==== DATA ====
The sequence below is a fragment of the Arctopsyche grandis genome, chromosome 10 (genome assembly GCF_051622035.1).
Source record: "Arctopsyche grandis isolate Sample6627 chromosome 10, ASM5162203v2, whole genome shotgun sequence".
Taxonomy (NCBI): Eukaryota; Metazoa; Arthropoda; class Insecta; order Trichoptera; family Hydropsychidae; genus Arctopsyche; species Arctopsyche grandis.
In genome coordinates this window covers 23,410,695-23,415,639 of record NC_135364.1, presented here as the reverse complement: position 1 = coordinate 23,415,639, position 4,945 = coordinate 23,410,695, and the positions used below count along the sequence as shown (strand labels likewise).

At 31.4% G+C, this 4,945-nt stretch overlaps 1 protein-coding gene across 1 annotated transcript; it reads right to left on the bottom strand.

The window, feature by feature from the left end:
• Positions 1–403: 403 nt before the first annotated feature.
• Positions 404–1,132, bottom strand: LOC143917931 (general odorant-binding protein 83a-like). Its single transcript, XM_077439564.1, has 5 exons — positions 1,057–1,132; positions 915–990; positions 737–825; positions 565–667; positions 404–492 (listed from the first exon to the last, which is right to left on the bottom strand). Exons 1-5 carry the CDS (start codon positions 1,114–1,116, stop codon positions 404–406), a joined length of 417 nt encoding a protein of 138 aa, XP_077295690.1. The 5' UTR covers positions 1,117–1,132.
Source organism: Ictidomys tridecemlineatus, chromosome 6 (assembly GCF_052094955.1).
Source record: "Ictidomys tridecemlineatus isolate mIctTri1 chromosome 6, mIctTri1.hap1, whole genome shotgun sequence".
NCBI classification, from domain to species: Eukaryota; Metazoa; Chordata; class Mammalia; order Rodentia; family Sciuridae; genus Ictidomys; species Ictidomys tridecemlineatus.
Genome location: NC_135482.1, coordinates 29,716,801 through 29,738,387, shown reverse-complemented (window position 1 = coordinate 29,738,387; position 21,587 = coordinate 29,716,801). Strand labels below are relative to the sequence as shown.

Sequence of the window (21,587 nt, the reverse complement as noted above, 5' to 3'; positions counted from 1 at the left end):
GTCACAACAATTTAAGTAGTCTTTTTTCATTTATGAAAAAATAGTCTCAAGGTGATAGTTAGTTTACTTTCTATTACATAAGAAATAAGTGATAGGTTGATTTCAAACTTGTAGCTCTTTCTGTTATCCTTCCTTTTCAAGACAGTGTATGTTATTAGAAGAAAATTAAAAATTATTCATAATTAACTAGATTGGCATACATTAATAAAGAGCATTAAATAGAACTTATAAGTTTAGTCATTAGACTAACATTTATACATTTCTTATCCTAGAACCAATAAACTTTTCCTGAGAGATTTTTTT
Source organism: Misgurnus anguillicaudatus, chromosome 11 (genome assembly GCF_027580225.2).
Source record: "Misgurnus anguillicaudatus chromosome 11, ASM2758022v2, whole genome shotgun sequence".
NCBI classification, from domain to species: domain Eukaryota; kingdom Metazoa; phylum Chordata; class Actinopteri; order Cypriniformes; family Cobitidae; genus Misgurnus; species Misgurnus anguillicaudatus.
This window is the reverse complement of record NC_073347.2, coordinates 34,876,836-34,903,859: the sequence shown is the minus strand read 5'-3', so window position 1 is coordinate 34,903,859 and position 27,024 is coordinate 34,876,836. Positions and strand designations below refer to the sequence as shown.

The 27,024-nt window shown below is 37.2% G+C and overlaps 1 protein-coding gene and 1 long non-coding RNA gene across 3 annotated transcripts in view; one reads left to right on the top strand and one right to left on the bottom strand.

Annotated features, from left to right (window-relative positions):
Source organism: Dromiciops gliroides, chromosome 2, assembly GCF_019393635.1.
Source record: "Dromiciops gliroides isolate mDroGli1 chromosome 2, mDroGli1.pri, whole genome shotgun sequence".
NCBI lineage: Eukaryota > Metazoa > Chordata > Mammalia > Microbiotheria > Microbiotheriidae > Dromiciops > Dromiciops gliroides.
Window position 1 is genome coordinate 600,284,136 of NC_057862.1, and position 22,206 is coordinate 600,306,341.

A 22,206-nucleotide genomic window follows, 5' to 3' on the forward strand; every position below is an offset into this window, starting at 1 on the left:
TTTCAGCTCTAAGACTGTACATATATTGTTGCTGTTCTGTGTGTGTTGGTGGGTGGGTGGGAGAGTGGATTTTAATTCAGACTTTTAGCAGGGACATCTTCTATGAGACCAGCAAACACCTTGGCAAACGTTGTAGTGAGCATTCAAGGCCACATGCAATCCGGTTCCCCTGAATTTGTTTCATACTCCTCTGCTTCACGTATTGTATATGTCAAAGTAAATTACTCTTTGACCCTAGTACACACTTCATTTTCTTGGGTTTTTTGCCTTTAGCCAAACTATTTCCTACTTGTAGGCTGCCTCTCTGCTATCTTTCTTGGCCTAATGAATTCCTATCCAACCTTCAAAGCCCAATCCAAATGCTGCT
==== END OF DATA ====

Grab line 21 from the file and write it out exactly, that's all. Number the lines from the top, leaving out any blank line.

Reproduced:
Source organism: Dromiciops gliroides, chromosome 2, assembly GCF_019393635.1.